Zorba-revivalBroadway Cast, 1983 (RCA) 2 out of 5 stars (2 / 5) Anthony Quinn and Lila Kedrova, who so memorably played the title character and Mme. Hortense in the 1964 non-musical film Zorba the Greek, starred in this revival of the Kander-Ebb-Stein musical Zorba under the direction of  Michael Cacoyannis, who had directed the film. Unfortunately, Quinn sings so poorly here that many listeners will find this recording unlistenable. The other performers, including Robert Westenberg as Niko and Debbie Shapiro (later Debbie Shapiro Gravitte, later Debbie Gravitte) as The Woman (previously known as the Leader), fare much better, but the original Broadway cast recording is the one to get. — K.B.

Zombie Prom

ZombieOriginal Off-Broadway Cast, 1996 (First Night) 4 out of 5 stars (4 / 5) The talented team of librettist-lyricist John Dempsey and composer Dana P. Rowe mined the familiar terrain of Little Shop/Rocky Horror teen-nostalgia-science-fiction-horror, then threw in a little Bye Bye Birdie and Grease, and came up with this short-running, Off-Broadway lark. As the title suggests, it’s about an undead senior in Eisenhower’s America who comes back to attend his high school prom and reclaim the love of Toffee, his sweetheart. Sure, Zombie Prom is a goof — but it’s a well-structured, modestly scaled goof with smart pastiche melodies and fun, intelligent lyrics that really rhyme. Listen to how smoothly the songs segue into dialogue and into other songs on this spiffily produced recording, which features an appreciative essay by musical theater historian Martin Gottfried. And the cast is among the best of the 1990s: Jessica-Snow Wilson is quite an adorable Toffee (“Where once that girl was effervescent / She’s now a poster-child depressant / A problematic post-pubescent”), while Richard Roland is a sweet, supple-voiced zombie. As a scandal-sheet editor who gets mixed up with the denizens of Enrico Fermi High, Richard Muenz for once finds a role wherein his natural hamminess is an asset. And as Delilah Strict, the school’s horrifying principal, Karen Murphy is a powerful-voiced camp diva with just the right sense of mockery. In the theater, her “Rules, Regulations, and Respect” stopped the show; we’re lucky to have it preserved here. — Marc Miller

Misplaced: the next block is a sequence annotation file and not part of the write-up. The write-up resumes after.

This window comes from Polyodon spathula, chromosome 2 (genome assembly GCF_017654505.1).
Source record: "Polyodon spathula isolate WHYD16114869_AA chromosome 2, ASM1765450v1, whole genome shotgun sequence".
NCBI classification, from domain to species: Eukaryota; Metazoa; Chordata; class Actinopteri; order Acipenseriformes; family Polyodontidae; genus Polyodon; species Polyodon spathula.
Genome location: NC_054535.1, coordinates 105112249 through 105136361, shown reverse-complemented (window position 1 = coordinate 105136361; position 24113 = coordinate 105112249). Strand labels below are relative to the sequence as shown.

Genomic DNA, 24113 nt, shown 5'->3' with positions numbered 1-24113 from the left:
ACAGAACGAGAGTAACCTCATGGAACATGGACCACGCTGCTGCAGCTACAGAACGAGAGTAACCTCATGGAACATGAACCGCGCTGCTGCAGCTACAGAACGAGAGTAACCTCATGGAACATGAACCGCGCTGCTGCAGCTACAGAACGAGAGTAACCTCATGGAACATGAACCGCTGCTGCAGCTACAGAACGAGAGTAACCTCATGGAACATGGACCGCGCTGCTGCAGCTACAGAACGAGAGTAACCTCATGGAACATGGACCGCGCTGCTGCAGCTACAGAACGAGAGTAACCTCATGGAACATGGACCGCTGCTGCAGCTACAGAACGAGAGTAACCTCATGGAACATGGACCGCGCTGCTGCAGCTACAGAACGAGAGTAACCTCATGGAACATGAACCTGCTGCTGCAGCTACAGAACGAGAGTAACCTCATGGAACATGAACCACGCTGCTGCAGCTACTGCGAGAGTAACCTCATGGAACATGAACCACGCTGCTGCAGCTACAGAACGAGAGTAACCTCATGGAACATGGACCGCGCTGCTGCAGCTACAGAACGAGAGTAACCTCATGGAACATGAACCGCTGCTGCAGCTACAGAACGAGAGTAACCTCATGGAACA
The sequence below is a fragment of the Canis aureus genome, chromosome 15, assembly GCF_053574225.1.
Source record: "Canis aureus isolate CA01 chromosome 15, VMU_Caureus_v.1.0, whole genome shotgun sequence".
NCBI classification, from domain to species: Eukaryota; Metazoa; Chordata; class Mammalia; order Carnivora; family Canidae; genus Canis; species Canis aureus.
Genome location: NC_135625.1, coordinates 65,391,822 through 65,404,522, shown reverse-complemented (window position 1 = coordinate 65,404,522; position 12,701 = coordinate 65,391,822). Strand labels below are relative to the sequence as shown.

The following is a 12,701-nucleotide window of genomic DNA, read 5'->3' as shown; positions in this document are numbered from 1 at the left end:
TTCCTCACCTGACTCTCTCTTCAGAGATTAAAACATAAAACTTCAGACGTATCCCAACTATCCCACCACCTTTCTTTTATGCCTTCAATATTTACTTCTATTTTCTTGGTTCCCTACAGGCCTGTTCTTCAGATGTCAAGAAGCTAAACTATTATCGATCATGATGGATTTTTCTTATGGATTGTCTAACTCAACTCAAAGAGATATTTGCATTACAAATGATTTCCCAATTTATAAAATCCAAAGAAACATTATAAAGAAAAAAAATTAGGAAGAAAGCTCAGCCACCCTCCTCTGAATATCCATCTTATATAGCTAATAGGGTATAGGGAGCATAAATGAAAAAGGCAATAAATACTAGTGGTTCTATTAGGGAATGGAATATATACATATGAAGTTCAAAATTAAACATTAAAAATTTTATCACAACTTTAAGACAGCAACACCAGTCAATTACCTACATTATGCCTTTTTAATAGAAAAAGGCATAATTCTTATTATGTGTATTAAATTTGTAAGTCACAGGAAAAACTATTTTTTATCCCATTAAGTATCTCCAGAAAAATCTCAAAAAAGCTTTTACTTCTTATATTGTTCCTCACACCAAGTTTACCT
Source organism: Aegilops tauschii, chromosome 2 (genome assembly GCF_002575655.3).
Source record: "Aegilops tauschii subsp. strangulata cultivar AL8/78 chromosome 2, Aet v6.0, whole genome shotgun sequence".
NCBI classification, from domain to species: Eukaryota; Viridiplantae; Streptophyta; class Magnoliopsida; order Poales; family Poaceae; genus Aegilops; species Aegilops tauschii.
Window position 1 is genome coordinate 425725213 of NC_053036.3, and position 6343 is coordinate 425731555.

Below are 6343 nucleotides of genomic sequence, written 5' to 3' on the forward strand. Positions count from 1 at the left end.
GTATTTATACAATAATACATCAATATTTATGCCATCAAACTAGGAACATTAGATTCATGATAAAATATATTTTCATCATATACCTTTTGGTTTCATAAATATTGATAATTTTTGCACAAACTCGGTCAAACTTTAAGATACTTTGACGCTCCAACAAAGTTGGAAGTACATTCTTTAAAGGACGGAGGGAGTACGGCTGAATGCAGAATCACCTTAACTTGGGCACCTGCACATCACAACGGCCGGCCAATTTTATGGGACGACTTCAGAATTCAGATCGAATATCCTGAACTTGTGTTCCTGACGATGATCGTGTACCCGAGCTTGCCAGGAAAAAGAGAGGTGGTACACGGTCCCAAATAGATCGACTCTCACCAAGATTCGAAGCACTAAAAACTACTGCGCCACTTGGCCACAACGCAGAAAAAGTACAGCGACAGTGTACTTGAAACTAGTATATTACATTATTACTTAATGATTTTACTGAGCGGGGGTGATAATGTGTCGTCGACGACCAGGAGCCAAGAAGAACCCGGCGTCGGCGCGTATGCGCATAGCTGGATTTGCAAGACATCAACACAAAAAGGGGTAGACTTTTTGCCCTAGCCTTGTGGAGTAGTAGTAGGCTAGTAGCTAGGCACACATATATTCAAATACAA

Ziegfeld Follies of 1936

Ziegeld-1936Encores! Concert Cast, 1999 (Decca) 5 out of 5 stars (5 / 5) You can always tell an overture arranged and orchestrated by Hans Spialek: The brass section announces something important, the woodwinds flutter and swoop upward in anticipation, and the tension builds to a point where the only thing that can break it is a great song. Spialek’s overture to Vernon Duke’s score for Ziegfeld Follies of 1936 takes in one standard (“I Can’t Get Started”) and several interesting not-quite-standards (“My Red-Letter Day,” “Words Without Music,” “Island in the West Indies”). As conducted superbly by Rob Fisher, it’s the entry point to one of the most fully realized excursions into the past ever attempted by City Center Encores! With the series’ repertoire having grown safer over the years, this title was a real anomaly: an ancient, not particularly well-regarded topical revue with forgotten Ira Gershwin lyrics and an all-star cast that could never be replicated. Well, are you in for a surprise. Nearly every number is a gem, and nearly every member of the Encores! cast is up to the material. “Words Without Music” has one of the strangest, most sophisticated melodies written for Broadway in the 1930s, and Ruthie Henshall matches Gertrude Niesen, who introduced it, for individuality; throaty and idiosyncratic, Henshall is like Tammy Grimes with more musicality. Christine Ebersole, handling Eve Arden’s songs, is insinuating in “Island in the West Indies” (which serves up another fabulous Spialek arrangement) and hilarious in “The Economic Situation,” a fascinating Gershwin curiosity. Later, Ebersole shares “I Can’t Get Started” with Peter Scolari, who perfectly emulates Bob Hope’s comic-leading-man timing and light-but-secure voice. So luxurious is the casting that such Broadway stalwarts as Howard McGillin, Jim and Bob Walton, and Karen Ziemba are nearly crowded out, though all are exemplary in what they’re given to do. Stephanie Pope lacks heat here, and Mary Testa is a slightly bland Fanny Brice — but when a time capsule is this beautifully engineered, the best thing to do is stifle all quibbles, climb aboard, and enjoy the ride. Great cover art, too. — Marc Miller